Can you imagine a world without dogs?
It would be like this: Gone are the colossal red and white, robust St. Bernard, renown rescue dogs for those shivering souls trapped under alpine snow. Gone are the elegant bronze-blue-black Newfoundland, heroic swimmers who fearlessly plunge into sea storms to save shipwrecked children.
Say goodbye to the German shepherd, Labrador, Boxer and Collie, who, having fulfilled their first duty to the blind (by being a surrogate sight provider), next use their keen minds to rocket the human-dog union into the upper altitudes of deep companionship.
Farewell to all the working dogs: The sled dogs such as the Alaskan malamute and the Siberian husky, the truffle dogs who sniff out mushroom-like fungus, the police dogs who locate explosives, drugs and restrain criminals. No more dogs who herd sheep — Pyrenees, Kuvasc, Border collie, Welsh corgi or Australian Shepherd. Hunters, no more Bloodhounds, Beagles, Pointers or Blue tick Coonhounds to help you track and tree your prey.
The greatest loss by far? A world without dogs would mean that every companion dog, watch dog or guard dog would disappear. With their disappearance would go one of life’s greatest gifts: A child playing with their puppy? Hasta La Vista to all puppies — the Poodle, the Dalmatian, Pug, Papillon, Chihuahua, Maltese, Chow, Pomeranian, Toy Terrier.
So why am I writing this article? The reason is the loss of a treasured member of our family. As hard as it is to admit, I have never had such a close relationship with any animal as I had with this 10-pound, 9-inch-high Yorkshire terrier, my daughter’s dog, named Roxy. Roxy’s coat was silky steel blue with golden highlights on her paws, chest, and face. Her chocolate eyes were lively, vivacious and contain unlimited affection. But it was her incredible sense of hearing which won me over to her, changing forever my most basic beliefs about dogs.
I grew up in a family where dog values, handed down from my mother’s farming traditions, were defined by the following criteria: Outdoor, big, hunting or guard/watch functions only. The concept of a tiny, indoor lapdog was as foreign to me as, well, speaking French or wearing a kilt. So, when my then 10-year-old daughter began her campaign for a Yorkie, I resisted. When my son and wife joined my daughter’s campaign, I relented, and Roxy joined our family. Here is the story of how Roxy captured my heart.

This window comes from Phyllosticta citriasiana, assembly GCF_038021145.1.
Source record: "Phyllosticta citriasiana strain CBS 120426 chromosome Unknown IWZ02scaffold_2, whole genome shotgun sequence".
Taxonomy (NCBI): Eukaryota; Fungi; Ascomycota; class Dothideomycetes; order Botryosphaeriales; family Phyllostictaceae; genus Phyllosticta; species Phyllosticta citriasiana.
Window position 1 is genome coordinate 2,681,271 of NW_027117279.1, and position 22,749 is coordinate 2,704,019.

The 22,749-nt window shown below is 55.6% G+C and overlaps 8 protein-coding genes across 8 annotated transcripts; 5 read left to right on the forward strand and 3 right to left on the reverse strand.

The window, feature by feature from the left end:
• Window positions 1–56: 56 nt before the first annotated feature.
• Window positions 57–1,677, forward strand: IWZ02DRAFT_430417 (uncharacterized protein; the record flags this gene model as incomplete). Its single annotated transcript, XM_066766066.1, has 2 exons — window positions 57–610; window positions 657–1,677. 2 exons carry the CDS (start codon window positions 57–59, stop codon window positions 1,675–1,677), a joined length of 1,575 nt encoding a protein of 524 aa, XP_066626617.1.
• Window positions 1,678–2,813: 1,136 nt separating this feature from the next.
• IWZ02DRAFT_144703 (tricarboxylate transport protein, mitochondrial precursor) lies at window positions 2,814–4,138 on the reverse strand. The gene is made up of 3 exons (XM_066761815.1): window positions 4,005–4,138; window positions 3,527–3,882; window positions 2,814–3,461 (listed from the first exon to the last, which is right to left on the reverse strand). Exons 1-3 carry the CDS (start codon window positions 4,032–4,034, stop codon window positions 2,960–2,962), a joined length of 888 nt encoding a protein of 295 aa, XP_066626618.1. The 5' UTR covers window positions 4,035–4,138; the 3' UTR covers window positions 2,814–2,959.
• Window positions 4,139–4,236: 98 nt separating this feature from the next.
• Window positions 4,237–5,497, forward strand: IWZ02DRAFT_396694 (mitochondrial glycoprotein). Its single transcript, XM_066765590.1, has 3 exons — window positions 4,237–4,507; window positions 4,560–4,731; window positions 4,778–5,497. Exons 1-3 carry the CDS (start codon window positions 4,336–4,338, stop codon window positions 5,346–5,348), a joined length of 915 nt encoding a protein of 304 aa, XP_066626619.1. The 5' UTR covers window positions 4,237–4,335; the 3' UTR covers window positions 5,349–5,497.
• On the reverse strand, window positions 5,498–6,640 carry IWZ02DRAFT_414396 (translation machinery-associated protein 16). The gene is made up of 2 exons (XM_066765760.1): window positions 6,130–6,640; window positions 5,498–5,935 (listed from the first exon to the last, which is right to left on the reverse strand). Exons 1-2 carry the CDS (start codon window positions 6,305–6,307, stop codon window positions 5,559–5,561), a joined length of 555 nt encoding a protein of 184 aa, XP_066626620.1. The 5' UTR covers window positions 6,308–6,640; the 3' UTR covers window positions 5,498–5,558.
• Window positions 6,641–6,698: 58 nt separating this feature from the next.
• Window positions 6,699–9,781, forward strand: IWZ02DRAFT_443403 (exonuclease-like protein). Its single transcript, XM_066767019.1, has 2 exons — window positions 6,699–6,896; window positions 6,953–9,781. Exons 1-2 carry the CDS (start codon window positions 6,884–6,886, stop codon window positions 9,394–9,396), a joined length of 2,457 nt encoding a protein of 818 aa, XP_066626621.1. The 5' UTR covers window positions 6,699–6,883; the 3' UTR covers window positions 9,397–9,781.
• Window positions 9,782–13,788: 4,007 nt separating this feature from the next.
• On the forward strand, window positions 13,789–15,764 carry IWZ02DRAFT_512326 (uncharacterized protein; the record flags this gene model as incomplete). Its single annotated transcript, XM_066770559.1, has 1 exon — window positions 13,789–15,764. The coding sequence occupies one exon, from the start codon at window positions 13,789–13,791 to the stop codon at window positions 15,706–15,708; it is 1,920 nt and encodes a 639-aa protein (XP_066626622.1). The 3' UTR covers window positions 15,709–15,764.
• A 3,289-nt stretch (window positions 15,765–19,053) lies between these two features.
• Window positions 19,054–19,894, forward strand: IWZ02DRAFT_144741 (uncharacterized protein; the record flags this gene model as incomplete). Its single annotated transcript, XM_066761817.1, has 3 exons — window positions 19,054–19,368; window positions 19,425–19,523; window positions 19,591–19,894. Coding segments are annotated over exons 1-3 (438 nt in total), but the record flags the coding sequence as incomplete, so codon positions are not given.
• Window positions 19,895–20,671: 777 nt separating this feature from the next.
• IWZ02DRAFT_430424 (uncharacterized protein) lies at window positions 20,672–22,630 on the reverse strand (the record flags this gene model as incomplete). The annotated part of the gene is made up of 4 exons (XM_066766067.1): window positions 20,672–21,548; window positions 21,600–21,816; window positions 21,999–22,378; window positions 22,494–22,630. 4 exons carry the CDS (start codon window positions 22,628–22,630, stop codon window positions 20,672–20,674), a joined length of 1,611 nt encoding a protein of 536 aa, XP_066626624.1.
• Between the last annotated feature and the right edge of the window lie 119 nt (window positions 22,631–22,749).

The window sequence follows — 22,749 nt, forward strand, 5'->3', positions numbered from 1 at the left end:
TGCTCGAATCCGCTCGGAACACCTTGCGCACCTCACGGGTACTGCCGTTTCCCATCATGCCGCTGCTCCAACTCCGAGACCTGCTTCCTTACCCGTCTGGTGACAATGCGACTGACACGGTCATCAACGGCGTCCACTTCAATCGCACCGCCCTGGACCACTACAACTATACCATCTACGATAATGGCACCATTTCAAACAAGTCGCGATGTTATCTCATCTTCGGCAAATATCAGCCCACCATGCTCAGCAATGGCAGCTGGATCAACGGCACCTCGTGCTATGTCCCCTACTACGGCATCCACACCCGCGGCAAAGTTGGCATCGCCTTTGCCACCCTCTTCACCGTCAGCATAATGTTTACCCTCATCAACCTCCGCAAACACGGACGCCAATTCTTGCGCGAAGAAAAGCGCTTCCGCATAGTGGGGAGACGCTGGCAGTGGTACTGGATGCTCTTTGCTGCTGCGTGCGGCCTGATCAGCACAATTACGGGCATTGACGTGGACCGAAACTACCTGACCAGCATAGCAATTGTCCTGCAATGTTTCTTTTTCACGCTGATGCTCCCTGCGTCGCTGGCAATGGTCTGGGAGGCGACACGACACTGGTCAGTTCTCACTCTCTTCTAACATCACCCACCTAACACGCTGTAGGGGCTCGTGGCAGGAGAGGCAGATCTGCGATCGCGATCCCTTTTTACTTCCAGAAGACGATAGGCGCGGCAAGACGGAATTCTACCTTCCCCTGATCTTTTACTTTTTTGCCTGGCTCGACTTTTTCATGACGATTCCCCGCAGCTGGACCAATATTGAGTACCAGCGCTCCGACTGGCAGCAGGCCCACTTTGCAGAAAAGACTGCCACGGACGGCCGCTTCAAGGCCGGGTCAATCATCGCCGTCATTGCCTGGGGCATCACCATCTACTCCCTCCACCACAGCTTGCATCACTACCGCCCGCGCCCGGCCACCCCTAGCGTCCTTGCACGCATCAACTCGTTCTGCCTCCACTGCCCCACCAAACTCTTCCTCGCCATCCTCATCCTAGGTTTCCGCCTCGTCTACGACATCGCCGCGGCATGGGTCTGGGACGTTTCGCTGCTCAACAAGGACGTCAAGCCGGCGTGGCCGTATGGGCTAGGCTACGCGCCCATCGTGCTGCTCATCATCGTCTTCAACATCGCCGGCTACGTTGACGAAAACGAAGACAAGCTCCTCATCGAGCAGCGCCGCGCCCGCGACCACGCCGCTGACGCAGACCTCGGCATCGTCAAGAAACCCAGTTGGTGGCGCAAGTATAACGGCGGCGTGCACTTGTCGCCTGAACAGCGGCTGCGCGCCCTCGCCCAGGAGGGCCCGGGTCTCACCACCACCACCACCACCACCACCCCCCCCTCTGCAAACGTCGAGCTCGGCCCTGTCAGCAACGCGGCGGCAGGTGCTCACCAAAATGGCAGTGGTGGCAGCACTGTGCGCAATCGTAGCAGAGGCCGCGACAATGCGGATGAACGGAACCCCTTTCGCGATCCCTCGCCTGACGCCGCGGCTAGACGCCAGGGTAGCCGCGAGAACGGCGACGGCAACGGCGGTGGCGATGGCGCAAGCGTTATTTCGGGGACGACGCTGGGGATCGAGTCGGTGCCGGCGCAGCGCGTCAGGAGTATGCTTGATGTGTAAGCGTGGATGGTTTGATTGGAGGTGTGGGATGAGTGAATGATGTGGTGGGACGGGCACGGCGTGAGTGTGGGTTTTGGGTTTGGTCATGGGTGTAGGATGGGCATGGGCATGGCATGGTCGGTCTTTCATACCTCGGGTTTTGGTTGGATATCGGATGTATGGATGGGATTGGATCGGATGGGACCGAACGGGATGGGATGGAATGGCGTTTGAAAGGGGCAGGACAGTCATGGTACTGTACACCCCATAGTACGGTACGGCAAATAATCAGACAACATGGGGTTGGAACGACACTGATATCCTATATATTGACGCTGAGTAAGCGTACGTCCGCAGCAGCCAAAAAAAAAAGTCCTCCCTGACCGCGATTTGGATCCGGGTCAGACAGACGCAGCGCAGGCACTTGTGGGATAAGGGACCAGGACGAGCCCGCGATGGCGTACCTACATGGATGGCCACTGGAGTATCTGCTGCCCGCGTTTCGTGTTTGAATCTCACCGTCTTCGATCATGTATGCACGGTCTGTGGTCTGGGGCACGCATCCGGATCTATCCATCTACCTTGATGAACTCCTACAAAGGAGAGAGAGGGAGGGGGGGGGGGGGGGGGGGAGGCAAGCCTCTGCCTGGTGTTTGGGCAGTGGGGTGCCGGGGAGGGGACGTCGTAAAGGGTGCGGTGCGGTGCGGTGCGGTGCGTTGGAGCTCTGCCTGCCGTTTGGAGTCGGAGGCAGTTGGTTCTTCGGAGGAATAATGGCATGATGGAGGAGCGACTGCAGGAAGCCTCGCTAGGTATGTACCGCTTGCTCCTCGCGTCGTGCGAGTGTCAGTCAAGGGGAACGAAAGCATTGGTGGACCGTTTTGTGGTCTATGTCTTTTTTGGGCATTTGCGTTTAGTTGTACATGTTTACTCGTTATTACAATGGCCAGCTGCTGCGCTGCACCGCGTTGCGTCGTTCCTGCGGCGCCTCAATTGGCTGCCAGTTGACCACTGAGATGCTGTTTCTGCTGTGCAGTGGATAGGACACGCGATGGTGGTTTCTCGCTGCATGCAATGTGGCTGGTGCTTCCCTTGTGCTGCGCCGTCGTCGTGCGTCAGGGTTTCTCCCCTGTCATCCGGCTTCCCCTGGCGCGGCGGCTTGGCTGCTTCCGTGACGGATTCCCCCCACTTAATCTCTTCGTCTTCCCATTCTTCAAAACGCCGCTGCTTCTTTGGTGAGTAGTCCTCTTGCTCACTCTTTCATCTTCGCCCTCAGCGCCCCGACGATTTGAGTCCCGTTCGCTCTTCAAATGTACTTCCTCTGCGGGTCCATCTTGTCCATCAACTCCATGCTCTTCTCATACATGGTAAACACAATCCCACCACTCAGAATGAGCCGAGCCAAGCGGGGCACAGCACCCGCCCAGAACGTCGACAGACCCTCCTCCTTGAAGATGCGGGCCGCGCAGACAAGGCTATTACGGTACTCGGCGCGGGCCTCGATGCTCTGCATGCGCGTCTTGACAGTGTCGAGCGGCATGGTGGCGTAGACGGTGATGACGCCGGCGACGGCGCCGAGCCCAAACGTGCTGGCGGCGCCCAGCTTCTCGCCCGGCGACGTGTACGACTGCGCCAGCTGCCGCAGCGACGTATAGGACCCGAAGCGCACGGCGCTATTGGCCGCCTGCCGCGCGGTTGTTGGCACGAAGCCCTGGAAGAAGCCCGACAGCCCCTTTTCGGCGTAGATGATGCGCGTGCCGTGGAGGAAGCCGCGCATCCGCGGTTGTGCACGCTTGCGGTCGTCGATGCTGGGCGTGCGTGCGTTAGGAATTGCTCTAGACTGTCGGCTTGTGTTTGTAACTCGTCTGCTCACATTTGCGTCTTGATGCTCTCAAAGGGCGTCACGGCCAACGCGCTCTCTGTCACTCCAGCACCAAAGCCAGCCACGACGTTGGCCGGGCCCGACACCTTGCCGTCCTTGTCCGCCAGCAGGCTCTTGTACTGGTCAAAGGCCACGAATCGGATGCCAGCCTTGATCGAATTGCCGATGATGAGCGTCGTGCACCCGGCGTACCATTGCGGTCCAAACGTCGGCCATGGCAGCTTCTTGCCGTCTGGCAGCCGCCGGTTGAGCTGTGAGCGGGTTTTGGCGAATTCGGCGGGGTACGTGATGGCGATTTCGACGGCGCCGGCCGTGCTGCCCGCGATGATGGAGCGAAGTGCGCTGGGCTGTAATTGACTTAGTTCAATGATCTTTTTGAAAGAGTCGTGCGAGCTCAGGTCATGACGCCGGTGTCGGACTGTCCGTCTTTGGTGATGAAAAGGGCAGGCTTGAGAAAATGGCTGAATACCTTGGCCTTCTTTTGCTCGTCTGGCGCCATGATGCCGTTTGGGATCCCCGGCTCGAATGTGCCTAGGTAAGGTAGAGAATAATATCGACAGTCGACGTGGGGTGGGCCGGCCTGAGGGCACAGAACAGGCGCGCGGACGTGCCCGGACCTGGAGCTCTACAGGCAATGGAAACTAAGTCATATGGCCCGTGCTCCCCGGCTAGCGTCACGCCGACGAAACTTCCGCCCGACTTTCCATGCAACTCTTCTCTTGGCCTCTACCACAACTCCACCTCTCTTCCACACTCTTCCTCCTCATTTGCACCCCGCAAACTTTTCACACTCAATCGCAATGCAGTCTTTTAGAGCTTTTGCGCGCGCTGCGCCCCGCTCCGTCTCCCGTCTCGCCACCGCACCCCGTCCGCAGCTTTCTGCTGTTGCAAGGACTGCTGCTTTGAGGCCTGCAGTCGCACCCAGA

It was the winter of 2009, in January. The weather had been terrifically cold — 10 to 20 degrees below zero for eight days. At 2 a.m., I was woken up by Roxy’s barking. Was something wrong? I went downstairs to find her in our dining room, looking up at the ceiling, barking non-stop. As I followed her eyes to the ceiling, I spied the reason for her alarm: water, cascading down the ceiling and walls, was flooding the room. My wife ran to shut off the main water valve, while I went upstairs to rip off the section of wall used to inspect our pipes. The extreme cold had burst the pipe which brought water to the upstairs. Roxy had heard the pipe burst, and the ensuing flood caused her to go into alarm mode. Her quick action saved one of our most precious possessions: our library, with all our books, catalogued and organized on bookshelves in the dining room.
Roxy’s act changed my beliefs about small, indoor, non-hunting companion dogs (though I still have a collie and a Siberian husky, and most recently, a Boston Terrier). She also taught me how to better understand the hearts of children. As a psychologist, who, on a daily basis, deals with life’s hardships, I can, once again, thank Roxy for teaching me this: Every child I meet in my office is now asked, “Do you have any pets at home, like dogs or cats? I write down the names of each pet so I can begin to listen to the unique relationship between boy or girl and puppy, or child and dog. I wish every child ever born had the chance to feel the energy, joy, and pure delight of a puppy. Roxy lived a full life with us, until she passed away at the age of 13. I miss her every day.
The content of this article is for educational purposes only and should not be used as a substitute for treatment by a professional.
Dr. Richard Elghammer contributes his column each week to the Journal Review.